Cycle. A complete single excursion of a vibrating molecule.
Frequency. The number of cycles of vibration in a given unit of time, usually cycles per second (cps) or hertz (Hz).
Sound Wave. The portion of a sound between two successive compressions or rarefactions.
Wavelength. The distance between two successive rarefactions or compressions in a sound wave.
Amplitude. Maximum displacement, beyond its normal, or rest, position, of a vibrating element. In most audible sounds, these excursions are very small, although low-frequency sound may cause large excursions (as would be observed in the motion of a loudspeaker cone reproducing very low frequency sounds at audible level). Amplitude of motion is related to the increased pressure created in the medium, and to the intensity of the energy involved.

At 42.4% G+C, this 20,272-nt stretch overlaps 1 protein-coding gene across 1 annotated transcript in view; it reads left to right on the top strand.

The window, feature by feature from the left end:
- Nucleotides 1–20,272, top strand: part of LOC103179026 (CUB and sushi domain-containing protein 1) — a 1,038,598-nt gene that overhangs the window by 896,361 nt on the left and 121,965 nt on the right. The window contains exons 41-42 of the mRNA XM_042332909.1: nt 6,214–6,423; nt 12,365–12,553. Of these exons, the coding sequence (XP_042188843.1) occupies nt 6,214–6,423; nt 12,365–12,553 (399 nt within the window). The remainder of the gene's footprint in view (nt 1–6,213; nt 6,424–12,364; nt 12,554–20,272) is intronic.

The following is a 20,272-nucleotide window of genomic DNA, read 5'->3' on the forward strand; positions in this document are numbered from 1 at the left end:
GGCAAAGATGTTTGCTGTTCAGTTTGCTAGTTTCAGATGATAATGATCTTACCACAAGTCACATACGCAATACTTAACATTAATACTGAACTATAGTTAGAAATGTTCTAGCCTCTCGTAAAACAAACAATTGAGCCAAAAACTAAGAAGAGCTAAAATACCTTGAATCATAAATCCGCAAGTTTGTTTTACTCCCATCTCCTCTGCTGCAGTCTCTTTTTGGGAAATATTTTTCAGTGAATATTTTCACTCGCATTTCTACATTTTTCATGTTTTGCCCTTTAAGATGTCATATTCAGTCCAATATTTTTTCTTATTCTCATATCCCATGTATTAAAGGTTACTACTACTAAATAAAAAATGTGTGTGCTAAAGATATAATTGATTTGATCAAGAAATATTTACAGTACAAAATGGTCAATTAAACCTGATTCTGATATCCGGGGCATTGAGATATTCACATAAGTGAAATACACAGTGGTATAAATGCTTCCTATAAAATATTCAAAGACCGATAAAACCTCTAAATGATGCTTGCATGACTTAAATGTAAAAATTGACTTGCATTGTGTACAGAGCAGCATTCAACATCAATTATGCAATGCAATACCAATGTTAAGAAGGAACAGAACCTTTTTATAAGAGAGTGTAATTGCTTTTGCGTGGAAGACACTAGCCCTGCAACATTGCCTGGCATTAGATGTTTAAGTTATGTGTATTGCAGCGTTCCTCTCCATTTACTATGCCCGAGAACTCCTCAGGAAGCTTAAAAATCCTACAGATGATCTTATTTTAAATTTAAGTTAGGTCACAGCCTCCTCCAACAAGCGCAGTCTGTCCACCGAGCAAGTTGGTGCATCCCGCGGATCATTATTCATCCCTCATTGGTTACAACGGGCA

Velocity. Speed at which a sound impulse travels (not the speed of movement of any particular molecule). In a given medium, under fixed conditions, sound velocity is a constant. Therefore, the relationship between velocity, frequency, and wavelength can be expressed by the equation:
Velocity = frequency x wavelength (11.8)
Because velocity is constant in air, low-frequency sound has long wavelengths, and high-frequency sound has short wavelengths. This is important to remember in acoustical design.
In addition to the longitudinal (compression or ‘‘squeeze’’) waves by which sound travels, there is another type of vibrational motion to which most building materials and construction systems are subjected, a transverse wave (Fig. 11.90). This is the familiar motion of a vibrating string or reed. This type of wave, too, transmits energy that can be felt or heard, or both.
Sheets or panels, studs and joists, hangers and rods, and similar slender and somewhat flexible members are particularly apt to vibrate in a transverse mode and to transmit sound energy along their length, as well as radiating it from their surfaces to the surrounding air.